We’ve all been so wrapped up in hating the location of the Europa League final that we’d almost forgotten there’s a game of football still to be played.

Arsenal's Czech goalkeeper Petr Cech gestures on the pitch after the UEFA Europa League first leg quarter-final football match between Arsenal and CSKA Moscow at the Emirates Stadium in London on April 5, 2018. Arsenal won the game 4-1. / AFP PHOTO / Ben STANSALL
Arsenal’s Czech goalkeeper Petr Cech gestures on the pitch after the UEFA Europa League first leg quarter-final football match between Arsenal and CSKA Moscow at the Emirates Stadium in London on April 5, 2018. Arsenal won the game 4-1. / AFP PHOTO / Ben STANSALL

So, here we are, a little more than 24 hours away from the game trying to whip up some excitement.

We’ve talked UEFA, UEFA, UEFA and little else since we made the final and realised most of us wouldn’t be able to go. Henrikh Mkhitaryan’s absence has been lamented and criticised and all the column inches in the media have focussed on the politics of the game rather than the game itself.

As such, it was easy to forget it’s a final that comes with a big shiny European trophy and all that sexy Champions League cash that Arsenal so desperately need.

Most expect Wednesday’s game against Chelsea in Baku to be Petr Cech’s final game of football, his playing swansong if you will. The script has been so perfectly written he’s even pitted against his old club where he holds legend status. Cech has been Arsenal’s Europa League goalkeeper this season, so it seems his destiny to play. But should he? Shouldn’t you play your absolute best players in a game of this magnitude?

Imagine Arsenal had been playing (a fit) Danny Welbeck throughout the previous rounds. Would you be happy for us to keep Alexandre Lacazette or Pierre-Emerick Aubameyang on the bench to allow Welbz to play in Baku? Or would you demand Arsenal’s best forwards start their biggest game?

There’s no denying Cech is a giant of the game. He’s won just about every trophy going, some of them more than once, but he isn’t an Arsenal legend. He belongs to Chelsea. As a club, we owe him little, as cruel and ungrateful as that sounds.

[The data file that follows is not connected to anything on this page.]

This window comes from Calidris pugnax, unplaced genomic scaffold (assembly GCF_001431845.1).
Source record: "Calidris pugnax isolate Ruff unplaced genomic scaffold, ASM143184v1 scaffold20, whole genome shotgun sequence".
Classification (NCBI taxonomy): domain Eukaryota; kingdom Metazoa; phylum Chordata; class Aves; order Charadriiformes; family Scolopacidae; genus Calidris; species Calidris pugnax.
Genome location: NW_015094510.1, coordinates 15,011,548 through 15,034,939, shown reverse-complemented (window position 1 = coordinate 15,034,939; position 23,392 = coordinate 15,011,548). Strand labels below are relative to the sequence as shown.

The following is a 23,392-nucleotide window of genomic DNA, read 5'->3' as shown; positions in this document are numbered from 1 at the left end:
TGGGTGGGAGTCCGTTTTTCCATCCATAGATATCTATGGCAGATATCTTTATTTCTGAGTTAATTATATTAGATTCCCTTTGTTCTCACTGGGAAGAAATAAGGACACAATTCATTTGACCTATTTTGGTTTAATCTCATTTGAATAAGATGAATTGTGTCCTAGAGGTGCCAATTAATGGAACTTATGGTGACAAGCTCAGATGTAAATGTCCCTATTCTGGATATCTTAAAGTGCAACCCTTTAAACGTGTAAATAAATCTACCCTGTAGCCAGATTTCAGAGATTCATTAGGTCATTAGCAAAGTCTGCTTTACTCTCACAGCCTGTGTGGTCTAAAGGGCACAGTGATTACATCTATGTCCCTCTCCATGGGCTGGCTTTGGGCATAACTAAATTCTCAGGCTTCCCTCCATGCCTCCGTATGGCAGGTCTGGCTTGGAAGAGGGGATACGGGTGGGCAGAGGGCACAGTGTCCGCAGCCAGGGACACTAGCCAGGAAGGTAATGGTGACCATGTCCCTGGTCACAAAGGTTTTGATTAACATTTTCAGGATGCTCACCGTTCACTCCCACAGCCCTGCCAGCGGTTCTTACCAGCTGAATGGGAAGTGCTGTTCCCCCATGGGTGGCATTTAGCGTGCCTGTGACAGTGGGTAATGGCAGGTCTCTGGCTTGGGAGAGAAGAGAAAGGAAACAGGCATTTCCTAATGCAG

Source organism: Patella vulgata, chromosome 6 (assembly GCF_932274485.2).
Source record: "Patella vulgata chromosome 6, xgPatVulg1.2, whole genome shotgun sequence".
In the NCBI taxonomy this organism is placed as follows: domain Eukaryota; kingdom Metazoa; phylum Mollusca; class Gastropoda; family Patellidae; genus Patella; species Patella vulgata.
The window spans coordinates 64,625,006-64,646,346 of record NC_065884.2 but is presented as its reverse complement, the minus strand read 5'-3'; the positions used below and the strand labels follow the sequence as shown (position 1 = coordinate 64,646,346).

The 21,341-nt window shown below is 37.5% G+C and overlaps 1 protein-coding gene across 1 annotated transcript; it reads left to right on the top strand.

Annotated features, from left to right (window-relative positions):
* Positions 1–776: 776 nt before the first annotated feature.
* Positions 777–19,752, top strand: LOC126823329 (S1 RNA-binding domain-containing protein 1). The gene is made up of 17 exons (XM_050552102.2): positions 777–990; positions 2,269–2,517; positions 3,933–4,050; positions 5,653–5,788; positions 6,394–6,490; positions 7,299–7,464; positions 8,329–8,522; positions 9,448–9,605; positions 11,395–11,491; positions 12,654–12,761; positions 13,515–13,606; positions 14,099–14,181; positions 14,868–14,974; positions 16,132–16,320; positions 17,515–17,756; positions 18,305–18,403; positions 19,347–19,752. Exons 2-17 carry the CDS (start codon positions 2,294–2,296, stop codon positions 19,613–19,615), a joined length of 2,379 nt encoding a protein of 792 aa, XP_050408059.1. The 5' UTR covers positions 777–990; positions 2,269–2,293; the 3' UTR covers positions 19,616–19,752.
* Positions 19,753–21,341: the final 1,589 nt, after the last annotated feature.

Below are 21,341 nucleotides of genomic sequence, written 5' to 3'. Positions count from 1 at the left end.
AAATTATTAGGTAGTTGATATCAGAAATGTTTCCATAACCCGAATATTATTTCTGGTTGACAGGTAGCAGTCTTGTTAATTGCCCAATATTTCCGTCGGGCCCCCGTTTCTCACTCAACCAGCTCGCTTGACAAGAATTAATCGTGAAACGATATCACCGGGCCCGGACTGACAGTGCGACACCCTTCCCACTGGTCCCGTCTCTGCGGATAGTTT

Luckily, Bernd Leno agrees with me.

“I have great respect for Petr, and we get along very well,” Arsenal’s No.1 told Kicker. “He deserves all credit, and I treat him well.

“But it’s clear that I’m a competitor, I always want to play, especially in a final. Therefore, it would be the completely wrong time to have a guilty conscience.

“I’m certainly not going to say “I’d rather not play”. I’m keen to play. That’s my mindset. However, it is not decided yet. [If Emery picks Cech] I would have to accept it. The most important thing is that we win regardless of who is in goal.”

“To win the Europa League would be the first big title for me. We all want to hear the [Champions League] anthem again.”

If you want to be churlish in order to make the point, there’s also the small matter of how Cech coped the first time he played Chelsea for Arsenal. He made a whopper of a mistake that day that gifted them a goal. It was understandable, he’s only human after all. Nobody could ever doubt his professionalism but you’d have to be a sociopath to feel nothing in a Champions League-dependent Europa League Cup final against the side you made your name with, in your final ever game of football.

There’s also the small matter of Arsenal’s moronic defence that needs as much help as possible. They’ve shown themselves to be less jittery when Leno is behind them rather than Cech, becoming accustomed to playing in front of the German this season.

In those small margins, trophies are won and lost.

I like Cech. I’d love to see him go out on a high with a trophy in his hands while wearing an Arsenal shirt, but I like Arsenal more. It matters to me that they collect the trophy, not that Cech is given the perfect send-off.

There is no room for sentiment at this level and Arsenal need to win this game more than Cech needs the perfect end to an almost flawless career.

This article was written for Paddy Power.

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Writer. Feminist. Dreamer. Gooner. Owner of DailyCannon.com, writing about Arsenal since 2008. Sometimes found in the Guardian, Vice.com & elsewhere talking queer issues, politics & football. If in doubt, assume sarcasm.